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UW-Stout’s Emily Lehmann wins Quick Pitch State Final at 2019 WSTS

Aaron Hagar, vice president of entrepreneurship and innovation for WEDC, presents Emily Lehmann, right, with the first prize in the WiSys Quick Pitch State Final. WEDC sponsored the state final event.

MENOMONIE—UW-Stout graduate student Emily Lehmann’s presentation on the effects of secondary listeria contamination in cheese won first place at the WiSys Quick Pitch State Final on July 22.

This year’s competition, which included 11 students and 10 “pitches” from nine different schools, took place at UW-Stout during WiSys’ annual celebration of research and innovation, known as WSTS.

“Listeria monocytogenes is a dangerous pathogen that causes the serious, and even deadly illness, Listeriosis. Contamination of ready to eat food such as cheddar cheese is a huge concern in the spread of this pathogen,” according to Lehmann’s presentation abstract.

In addition to being a student, Lehmann is a quality assurance supervisor at the Ellsworth Cooperative Creamery in Ellsworth, Wisconsin. Lehmann is seeking a master’s degree in food science and technology and has been working with UW-Stout Assistant Professor Dr. Taejo Kim. 

Prior to attending UW-Stout, Lehmann graduated from UW-River Falls with a bachelor’s in animal science, meat science emphasis with a food science and a chemistry minor.

“Emily’s knowledge and passion stood out during the presentation on stage,” said WiSys President Arjun Sanga. “Explaining the value of your research and doing it succinctly is difficult under normal conditions, but Emily was completely composed in front of a crowd of more than 200 UW System faculty, staff and students.”


Alexander Siebers presents his research on stage during the WiSys Quick Pitch State Final at UW-Stout.

UW Oshkosh student Alexander Siebers took second place in the competition with his presentation on math teacher training programs.

Siebers’ project seeks to analyze secondary math teacher education programs at UW System universities by investigating how well they prepare teachers for the classroom.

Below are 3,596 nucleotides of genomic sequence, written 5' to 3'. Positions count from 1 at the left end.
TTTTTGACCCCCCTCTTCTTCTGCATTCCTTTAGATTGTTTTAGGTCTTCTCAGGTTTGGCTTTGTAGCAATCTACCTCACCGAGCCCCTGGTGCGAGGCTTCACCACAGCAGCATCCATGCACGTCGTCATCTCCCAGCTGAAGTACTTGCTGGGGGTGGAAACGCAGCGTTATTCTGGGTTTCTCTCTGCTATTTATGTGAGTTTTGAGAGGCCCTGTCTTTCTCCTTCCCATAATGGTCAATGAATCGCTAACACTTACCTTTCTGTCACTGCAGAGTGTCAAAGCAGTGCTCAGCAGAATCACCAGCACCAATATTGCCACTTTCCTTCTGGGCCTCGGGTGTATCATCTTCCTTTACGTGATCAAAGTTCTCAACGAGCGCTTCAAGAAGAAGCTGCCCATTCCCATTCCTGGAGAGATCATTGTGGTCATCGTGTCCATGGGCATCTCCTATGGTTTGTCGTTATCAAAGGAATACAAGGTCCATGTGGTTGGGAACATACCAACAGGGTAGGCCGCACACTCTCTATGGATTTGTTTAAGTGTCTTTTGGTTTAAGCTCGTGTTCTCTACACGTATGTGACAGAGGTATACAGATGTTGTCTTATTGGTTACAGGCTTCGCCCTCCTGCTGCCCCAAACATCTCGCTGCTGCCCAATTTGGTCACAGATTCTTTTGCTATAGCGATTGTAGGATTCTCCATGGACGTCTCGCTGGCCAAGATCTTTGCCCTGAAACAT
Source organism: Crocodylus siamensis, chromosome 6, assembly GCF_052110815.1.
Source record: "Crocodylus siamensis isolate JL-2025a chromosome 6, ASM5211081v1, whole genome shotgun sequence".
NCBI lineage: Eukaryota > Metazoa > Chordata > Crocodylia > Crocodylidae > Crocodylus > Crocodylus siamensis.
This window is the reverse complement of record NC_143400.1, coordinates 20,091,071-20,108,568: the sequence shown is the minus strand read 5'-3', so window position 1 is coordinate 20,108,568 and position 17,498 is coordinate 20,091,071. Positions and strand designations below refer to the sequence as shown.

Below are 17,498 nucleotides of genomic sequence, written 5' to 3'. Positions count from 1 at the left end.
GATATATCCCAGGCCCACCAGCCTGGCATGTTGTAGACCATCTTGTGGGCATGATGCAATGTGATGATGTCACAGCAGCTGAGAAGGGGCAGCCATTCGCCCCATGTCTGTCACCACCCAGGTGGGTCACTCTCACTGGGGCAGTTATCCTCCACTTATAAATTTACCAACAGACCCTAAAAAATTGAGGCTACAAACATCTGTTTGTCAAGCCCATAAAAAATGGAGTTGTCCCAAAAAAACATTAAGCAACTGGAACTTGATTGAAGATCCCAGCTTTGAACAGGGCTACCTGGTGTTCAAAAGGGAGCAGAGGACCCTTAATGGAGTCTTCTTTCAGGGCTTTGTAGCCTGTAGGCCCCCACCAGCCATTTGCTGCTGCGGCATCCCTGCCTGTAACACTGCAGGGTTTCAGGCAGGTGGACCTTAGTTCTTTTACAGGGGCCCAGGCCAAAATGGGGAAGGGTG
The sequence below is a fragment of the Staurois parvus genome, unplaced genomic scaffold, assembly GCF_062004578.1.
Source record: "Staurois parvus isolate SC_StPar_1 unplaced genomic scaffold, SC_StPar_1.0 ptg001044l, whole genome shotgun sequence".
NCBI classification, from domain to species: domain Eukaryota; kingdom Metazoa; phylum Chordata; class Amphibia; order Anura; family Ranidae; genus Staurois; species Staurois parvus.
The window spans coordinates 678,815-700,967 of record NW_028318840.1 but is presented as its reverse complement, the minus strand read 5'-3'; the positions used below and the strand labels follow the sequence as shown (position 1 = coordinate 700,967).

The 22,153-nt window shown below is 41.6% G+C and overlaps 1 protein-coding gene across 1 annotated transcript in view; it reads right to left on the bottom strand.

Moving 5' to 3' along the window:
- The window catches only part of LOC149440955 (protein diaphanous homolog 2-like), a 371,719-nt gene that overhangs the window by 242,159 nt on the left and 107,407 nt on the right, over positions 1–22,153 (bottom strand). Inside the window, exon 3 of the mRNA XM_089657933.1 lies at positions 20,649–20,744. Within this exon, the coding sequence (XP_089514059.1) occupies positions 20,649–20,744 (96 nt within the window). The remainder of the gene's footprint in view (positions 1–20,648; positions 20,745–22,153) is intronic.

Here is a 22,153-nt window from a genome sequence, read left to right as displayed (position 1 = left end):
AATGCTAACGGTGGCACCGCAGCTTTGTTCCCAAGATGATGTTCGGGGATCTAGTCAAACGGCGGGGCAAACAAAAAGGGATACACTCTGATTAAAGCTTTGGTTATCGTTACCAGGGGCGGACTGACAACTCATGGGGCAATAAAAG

“Traditionally, secondary math teaching programs at the university level have consisted of mainly upper-level mathematics courses that have little correspondence with the mathematics that is covered in middle and high school,” according to Siebers’ project abstract.

Siebers’ faculty advisor for the project is UW Oshkosh Assistant Professor Dr. Stephanie Bernander.

“Not only is Alexander’s research impressive, but he was able to communicate it in a thought-provoking manner. It is safe to say that many were interested and impressed by Alexander’s work,” Sanga said.


Aaron Hagar, vice president of entrepreneurship and innovation for WEDC, presents Lucas Frey, left, with the third prize in the WiSys Quick Pitch State Final. WEDC sponsored the state final event.

UW-Platteville software engineering and mathematics major Lucas Frey earned third place in the competition.

Frey’s project explored the connection between user interface design and errors in electronic medical records.

“We found that users prefer traditionally sized, colored and spaced text, standard radio buttons or checkboxes for questions and a traditionally located navigation button in the bottom right corner of the window. This study developed an understanding of and measured the optimal ergonomic and cognitive information presentation for healthcare providers to navigate electronic medical records efficiently,” according to Frey’s project abstract.

“The ability Lucas had to translate a somewhat complicated topic into an engaging three-minute presentation was admirable. When you can communicate your ideas as well as Lucas, there is no telling what you can accomplish,” said Sanga.

Frey also won the competition’s People’s Choice Award based on an audience vote.

UW-Platteville Assistant Professor Dr. Suboh Alkhushayni is Frey’s faculty advisor.


The WiSys Quick Pitch competition allows students to hone their communication skills and increase exposure for their research and ideas. The competitors race the clock to expertly explain their project in three minutes or less to a panel of judges. 

Students qualify for the state final through local competitions on campuses across the UW System.

The state final competition was sponsored by the Wisconsin Economic Development Corporation.

The judges for the competition included WARF’s Jennifer Gottwald, UW System’s David Brukardt, Realityworks’ Timm Boettcher and Idella Yamben from the Center for Technology Commercialization.

WiSys is a nonprofit organization that works with faculty, staff, students and alumni of the UW System to facilitate cutting-edge research programs, develop and commercialize discoveries, and foster a spirit of innovative and entrepreneurial thinking across the state.